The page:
TransUnion CEO Lee Naik and disruptor Ian Russell discussed the attributes that future CFOs need at CFO Day.
“Digital is not a thing anymore. It’s everything. We work in a world that’s digital. It’s the only channel,” said Lee Naik, TransUnion CEO, on the “Do CFOs Have a Future?” panel at CFO Day.
He said that a 2013 Oxford University Study on how susceptible jobs are to computerisation found that 47 percent of jobs in the United States are at risk of being automated in the next 20 years.
“What’s interesting is to rather ask, ‘What will it take to be in the 53 percent?’” said Lee. “If you are not talking about automation as a CFO, if you are not talking about RPA [robotic process automation], if you are not sure what it means, you are in trouble.”
He pointed out that people are bad at certain things: they are emotional and want sick leave and smoke breaks, which is not conducive to organisations working in multiple jurisdictions around the world, 24 hours a day.
“As a guy that’s talked tech my entire life, if I talk to a business person, they turn off immediately. I want to meet a CFO halfway to talk about growth. If we’re talking about numbers, that’s the wrong conversation. What’s in the 53 percent? It’s CFOs that understand business language. Looking at dashboards is not exciting, but understanding the business, where it’s going and how it can grow as a three year of strategy – that’s what I need. So CFOs should be asking, ‘How do I pivot myself to talk the language of business expansion rather than the language of numbers?’”
Ian Russell, a disruptor and until recently the CEO of BCX, then said that one of the reasons that organisations get so “bunged up” is in fact finance, which he describes as having a “sclerotic effect on the arteries of an organisation”.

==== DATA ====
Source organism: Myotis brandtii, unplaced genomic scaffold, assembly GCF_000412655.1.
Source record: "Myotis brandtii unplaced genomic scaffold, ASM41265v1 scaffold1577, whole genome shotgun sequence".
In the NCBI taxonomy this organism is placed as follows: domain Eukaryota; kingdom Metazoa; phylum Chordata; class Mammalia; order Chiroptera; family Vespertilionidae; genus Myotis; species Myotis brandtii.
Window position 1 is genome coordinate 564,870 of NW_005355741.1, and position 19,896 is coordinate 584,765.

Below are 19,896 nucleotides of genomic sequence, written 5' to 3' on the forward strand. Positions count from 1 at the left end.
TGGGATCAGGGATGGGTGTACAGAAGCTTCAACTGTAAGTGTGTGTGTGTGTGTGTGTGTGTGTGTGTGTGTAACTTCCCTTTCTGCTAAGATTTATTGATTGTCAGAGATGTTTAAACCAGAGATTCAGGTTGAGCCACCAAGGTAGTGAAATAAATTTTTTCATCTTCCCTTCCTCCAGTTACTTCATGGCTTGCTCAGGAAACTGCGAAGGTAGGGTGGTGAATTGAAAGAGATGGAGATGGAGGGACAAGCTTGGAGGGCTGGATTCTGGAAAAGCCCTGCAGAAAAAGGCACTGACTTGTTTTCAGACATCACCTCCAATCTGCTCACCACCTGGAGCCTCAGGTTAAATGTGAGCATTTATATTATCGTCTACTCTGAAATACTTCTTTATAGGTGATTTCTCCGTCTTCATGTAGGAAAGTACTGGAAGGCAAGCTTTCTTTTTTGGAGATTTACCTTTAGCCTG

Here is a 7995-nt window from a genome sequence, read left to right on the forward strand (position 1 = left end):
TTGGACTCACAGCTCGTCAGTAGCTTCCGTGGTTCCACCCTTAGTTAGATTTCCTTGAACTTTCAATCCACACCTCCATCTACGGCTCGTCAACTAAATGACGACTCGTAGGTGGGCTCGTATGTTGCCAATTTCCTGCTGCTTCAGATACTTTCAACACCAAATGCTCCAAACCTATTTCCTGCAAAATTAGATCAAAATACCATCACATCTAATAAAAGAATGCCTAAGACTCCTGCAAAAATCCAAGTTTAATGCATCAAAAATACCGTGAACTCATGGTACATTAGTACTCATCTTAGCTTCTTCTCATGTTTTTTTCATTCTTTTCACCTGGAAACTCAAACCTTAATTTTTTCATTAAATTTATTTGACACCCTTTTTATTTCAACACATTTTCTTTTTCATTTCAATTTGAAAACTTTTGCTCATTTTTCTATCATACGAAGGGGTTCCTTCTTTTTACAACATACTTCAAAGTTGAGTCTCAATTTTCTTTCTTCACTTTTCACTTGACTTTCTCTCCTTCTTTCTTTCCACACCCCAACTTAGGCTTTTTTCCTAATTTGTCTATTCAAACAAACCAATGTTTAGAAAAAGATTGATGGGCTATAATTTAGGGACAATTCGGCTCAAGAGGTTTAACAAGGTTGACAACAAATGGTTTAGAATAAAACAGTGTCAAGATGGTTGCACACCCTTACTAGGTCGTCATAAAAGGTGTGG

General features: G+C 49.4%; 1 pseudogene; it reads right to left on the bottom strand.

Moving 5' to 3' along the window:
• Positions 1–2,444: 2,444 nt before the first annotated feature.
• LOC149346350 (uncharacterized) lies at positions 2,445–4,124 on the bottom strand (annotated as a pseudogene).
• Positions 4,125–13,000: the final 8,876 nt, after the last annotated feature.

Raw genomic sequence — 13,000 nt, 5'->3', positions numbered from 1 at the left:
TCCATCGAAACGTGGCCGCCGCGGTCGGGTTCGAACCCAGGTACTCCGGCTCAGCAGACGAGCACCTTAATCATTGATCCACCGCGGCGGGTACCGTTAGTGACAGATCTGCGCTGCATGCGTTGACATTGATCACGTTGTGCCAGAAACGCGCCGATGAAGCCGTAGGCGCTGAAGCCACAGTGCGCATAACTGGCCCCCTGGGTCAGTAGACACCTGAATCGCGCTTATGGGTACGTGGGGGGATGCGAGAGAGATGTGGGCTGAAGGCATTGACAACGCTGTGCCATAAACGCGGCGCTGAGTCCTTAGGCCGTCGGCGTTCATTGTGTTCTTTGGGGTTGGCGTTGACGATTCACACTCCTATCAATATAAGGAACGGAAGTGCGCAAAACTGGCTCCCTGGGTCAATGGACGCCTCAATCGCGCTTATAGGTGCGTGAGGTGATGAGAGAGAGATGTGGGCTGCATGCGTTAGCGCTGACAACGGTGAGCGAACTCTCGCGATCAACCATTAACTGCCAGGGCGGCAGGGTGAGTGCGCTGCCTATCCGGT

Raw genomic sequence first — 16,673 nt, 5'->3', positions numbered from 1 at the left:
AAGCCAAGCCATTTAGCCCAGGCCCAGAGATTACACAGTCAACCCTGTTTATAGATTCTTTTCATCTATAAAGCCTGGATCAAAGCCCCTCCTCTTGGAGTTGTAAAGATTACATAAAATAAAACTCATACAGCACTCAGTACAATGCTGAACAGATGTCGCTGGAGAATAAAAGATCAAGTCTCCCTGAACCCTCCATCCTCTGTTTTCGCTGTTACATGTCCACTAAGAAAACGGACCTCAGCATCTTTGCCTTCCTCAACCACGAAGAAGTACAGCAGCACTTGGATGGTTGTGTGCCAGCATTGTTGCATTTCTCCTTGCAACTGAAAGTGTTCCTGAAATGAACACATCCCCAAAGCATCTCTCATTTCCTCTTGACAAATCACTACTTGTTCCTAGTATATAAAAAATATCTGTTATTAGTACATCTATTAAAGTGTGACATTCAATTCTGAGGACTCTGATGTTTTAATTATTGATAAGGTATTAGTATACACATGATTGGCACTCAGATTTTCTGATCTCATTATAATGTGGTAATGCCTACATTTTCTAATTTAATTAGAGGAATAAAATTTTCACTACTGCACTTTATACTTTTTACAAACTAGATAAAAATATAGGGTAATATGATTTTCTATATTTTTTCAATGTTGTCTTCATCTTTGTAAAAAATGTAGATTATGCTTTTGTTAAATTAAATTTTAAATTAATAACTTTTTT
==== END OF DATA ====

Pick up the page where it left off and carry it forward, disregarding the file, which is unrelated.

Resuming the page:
“We put an enormous number of fiduciary responsibilities, controls and reporting requirements on finance, each of us trying to stop the next Enron. And then look at what happened at Steinhoff. How many more controls, how many more requirements must fall at the feet of CFOs to perform these controls on our behalf – and they are still not performing them. We are a hair’s breadth from not needing accountants to close books. Do I need somebody called a CFO or an FD to sign a piece of paper? The simple process of closing the books is no longer required. But I am not convinced that the control or insight that needs to get exercised across the business can be exercised by a machine. Fundamentally, going forward, we need that control capacity as finance becomes more automated.”
Lee added that CFOs should think about how learning happens, and that it doesn’t require for anyone to go back to university and start from scratch. “Learning is a prerogative you need to have as an individual. What are you doing every night? If you are saying my boss doesn’t give me enough time to become relevant, that’s part of the problem. Relevance is your own prerogative. If you want to become a design thinker, you can take a sabbatical, you can learn what you need to know in eight weeks free of charge, the certification that you need to do it is all being challenged.”
Ian said that one of the questions that CFOs should be asking themselves is how they can become business advisors, advising the CFO and the board on where to go next and seek value.
“You have to be ready and willing to step up to the plate, to take me on as the CEO. It’s deeply unhelpful to be told all the time that we are right. You have to have the appetite and will to really push back,” he said.
And Lee concluded with his final requirement for a future CFO:
“Nirvana for the future CFO is having control towers and being able to give the CEO or board a perspective on where it’s going while using ones and zeroes to answer that question.”